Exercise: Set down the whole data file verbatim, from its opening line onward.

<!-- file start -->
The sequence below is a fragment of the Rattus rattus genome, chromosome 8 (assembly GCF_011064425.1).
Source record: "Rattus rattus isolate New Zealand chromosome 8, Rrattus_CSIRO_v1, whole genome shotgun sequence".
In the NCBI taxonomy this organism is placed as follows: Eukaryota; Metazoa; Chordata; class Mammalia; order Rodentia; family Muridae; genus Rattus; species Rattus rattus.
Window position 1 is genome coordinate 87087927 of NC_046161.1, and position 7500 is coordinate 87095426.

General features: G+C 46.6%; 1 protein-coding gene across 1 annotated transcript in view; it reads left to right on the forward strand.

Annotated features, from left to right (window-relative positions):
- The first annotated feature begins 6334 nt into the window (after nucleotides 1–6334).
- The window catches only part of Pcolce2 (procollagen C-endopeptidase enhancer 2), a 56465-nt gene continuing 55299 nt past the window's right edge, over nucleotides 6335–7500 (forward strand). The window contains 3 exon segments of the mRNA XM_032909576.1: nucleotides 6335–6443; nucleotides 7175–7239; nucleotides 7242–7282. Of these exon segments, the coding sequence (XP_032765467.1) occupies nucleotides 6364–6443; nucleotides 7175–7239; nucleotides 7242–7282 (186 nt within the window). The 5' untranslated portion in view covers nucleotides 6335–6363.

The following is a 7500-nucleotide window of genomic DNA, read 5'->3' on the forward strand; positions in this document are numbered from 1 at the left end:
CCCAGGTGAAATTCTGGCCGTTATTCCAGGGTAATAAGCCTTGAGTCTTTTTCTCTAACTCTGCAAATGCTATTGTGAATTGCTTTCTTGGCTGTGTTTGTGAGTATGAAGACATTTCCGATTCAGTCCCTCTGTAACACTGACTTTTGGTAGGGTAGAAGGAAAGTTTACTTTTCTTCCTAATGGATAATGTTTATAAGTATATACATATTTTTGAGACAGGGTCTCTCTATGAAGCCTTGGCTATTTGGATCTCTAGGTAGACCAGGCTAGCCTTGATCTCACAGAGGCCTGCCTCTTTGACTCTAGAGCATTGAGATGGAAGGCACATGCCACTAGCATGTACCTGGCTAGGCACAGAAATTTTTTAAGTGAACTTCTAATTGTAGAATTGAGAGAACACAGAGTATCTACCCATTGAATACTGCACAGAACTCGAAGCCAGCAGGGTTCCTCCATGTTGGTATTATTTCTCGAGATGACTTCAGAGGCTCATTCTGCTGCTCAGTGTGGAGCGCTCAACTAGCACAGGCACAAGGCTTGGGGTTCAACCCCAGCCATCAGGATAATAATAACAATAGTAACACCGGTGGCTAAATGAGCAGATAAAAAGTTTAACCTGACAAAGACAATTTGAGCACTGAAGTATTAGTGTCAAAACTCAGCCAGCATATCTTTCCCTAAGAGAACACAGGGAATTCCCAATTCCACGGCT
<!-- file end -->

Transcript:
The sequence below is a fragment of the Rattus rattus genome, chromosome 8 (assembly GCF_011064425.1).
Source record: "Rattus rattus isolate New Zealand chromosome 8, Rrattus_CSIRO_v1, whole genome shotgun sequence".
In the NCBI taxonomy this organism is placed as follows: Eukaryota; Metazoa; Chordata; class Mammalia; order Rodentia; family Muridae; genus Rattus; species Rattus rattus.
Window position 1 is genome coordinate 87087927 of NC_046161.1, and position 7500 is coordinate 87095426.

General features: G+C 46.6%; 1 protein-coding gene across 1 annotated transcript in view; it reads left to right on the forward strand.

Annotated features, from left to right (window-relative positions):
- The first annotated feature begins 6334 nt into the window (after nucleotides 1–6334).
- The window catches only part of Pcolce2 (procollagen C-endopeptidase enhancer 2), a 56465-nt gene continuing 55299 nt past the window's right edge, over nucleotides 6335–7500 (forward strand). The window contains 3 exon segments of the mRNA XM_032909576.1: nucleotides 6335–6443; nucleotides 7175–7239; nucleotides 7242–7282. Of these exon segments, the coding sequence (XP_032765467.1) occupies nucleotides 6364–6443; nucleotides 7175–7239; nucleotides 7242–7282 (186 nt within the window). The 5' untranslated portion in view covers nucleotides 6335–6363.

The following is a 7500-nucleotide window of genomic DNA, read 5'->3' on the forward strand; positions in this document are numbered from 1 at the left end:
CCCAGGTGAAATTCTGGCCGTTATTCCAGGGTAATAAGCCTTGAGTCTTTTTCTCTAACTCTGCAAATGCTATTGTGAATTGCTTTCTTGGCTGTGTTTGTGAGTATGAAGACATTTCCGATTCAGTCCCTCTGTAACACTGACTTTTGGTAGGGTAGAAGGAAAGTTTACTTTTCTTCCTAATGGATAATGTTTATAAGTATATACATATTTTTGAGACAGGGTCTCTCTATGAAGCCTTGGCTATTTGGATCTCTAGGTAGACCAGGCTAGCCTTGATCTCACAGAGGCCTGCCTCTTTGACTCTAGAGCATTGAGATGGAAGGCACATGCCACTAGCATGTACCTGGCTAGGCACAGAAATTTTTTAAGTGAACTTCTAATTGTAGAATTGAGAGAACACAGAGTATCTACCCATTGAATACTGCACAGAACTCGAAGCCAGCAGGGTTCCTCCATGTTGGTATTATTTCTCGAGATGACTTCAGAGGCTCATTCTGCTGCTCAGTGTGGAGCGCTCAACTAGCACAGGCACAAGGCTTGGGGTTCAACCCCAGCCATCAGGATAATAATAACAATAGTAACACCGGTGGCTAAATGAGCAGATAAAAAGTTTAACCTGACAAAGACAATTTGAGCACTGAAGTATTAGTGTCAAAACTCAGCCAGCATATCTTTCCCTAAGAGAACACAGGGAATTCCCAATTCCACGGCT